Articles  |   January 2018
Return to Anesthetic Practice After a Prolonged Absence
Author Affiliations
  • Jonathan D. Katz, M.D.
    Committee on Occupational Health
  • Amanda Burden, M.D.
    Committee on Quality Management and Departmental Administration
Article Information
Cardiovascular Anesthesia / Pediatric Anesthesia / Quality Improvement / Articles
Articles   |   January 2018
Return to Anesthetic Practice After a Prolonged Absence
ASA Monitor 01 2018, Vol.82, 26-28.
ASA Monitor 01 2018, Vol.82, 26-28.
The United States is facing a projected physician shortage. According to a report released by the Association of American Medical Colleges (AAMC), there could be a shortfall of between 40,800 and 104,900 physicians by the year 2030.1  A recent analysis projects a shortage of more than 4,400 anesthesiologists by the year 2020.2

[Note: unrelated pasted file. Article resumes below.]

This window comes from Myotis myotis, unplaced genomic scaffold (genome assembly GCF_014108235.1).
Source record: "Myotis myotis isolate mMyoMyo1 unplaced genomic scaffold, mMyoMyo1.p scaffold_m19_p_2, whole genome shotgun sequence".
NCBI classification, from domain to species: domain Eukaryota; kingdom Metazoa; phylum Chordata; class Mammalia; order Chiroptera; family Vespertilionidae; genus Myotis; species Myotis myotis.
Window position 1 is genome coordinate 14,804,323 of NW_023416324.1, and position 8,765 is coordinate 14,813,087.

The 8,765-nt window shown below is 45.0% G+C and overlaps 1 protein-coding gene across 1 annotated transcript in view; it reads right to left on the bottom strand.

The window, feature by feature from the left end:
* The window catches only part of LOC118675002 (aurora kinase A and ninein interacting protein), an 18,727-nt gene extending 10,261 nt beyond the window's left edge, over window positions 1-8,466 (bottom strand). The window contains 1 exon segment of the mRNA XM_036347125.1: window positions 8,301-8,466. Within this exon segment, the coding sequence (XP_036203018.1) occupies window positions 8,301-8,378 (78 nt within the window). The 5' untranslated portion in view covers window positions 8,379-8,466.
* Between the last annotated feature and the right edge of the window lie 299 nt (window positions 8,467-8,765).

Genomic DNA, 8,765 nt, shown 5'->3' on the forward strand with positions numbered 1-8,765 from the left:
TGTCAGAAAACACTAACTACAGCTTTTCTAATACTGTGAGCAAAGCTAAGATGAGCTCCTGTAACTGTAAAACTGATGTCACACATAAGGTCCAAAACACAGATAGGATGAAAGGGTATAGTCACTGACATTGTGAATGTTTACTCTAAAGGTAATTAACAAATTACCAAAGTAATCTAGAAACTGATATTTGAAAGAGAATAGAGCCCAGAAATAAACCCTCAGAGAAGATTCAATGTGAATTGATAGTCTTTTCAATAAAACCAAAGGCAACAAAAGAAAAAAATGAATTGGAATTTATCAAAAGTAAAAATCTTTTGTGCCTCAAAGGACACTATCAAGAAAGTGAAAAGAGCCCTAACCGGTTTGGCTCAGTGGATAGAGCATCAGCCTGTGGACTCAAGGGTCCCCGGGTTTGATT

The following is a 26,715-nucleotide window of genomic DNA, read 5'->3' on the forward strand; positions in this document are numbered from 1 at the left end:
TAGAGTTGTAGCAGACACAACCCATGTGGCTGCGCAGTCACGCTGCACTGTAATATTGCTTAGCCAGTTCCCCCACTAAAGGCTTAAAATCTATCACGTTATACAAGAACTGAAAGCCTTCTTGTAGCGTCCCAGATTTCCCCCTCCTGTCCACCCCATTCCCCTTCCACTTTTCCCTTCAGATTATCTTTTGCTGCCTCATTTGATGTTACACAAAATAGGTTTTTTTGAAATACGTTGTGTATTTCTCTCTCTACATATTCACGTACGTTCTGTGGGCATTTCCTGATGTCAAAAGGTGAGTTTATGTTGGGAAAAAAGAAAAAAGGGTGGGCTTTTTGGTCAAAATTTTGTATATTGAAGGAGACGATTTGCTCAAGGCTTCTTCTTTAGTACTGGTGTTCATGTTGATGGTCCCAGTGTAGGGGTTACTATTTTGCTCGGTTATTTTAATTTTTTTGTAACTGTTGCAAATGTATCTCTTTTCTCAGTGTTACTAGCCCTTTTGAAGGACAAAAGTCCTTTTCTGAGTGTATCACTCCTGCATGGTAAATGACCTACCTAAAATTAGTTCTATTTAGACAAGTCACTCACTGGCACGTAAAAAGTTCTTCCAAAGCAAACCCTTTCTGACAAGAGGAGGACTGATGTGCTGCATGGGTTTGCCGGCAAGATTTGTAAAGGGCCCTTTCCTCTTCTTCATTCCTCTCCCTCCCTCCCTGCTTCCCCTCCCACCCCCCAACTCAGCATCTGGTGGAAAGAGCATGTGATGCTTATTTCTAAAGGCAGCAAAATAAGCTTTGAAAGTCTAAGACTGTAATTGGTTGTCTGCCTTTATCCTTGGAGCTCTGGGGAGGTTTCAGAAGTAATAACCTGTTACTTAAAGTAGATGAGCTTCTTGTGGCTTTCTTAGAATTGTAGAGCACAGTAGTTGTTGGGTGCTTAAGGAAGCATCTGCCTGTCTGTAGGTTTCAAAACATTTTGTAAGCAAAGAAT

One significant component of this projected shortfall is the population of clinicians who take a temporary leave of absence from practice. It is estimated that as many as 11 percent of pediatricians take a leave from practice for six months or greater at some point during their careers.3  And the American Congress of Obstetricians and Gynecologists considers it a sufficiently frequent event that they declared re-entry as the “issue of the year” in 2012.4  Data are not available to estimate how many anesthesiologists fit into this category. All totaled, as many as 10,000 physicians per year who have taken temporary leave are potential candidates to re-enter medical practice and contribute in efforts to address shortages.5 
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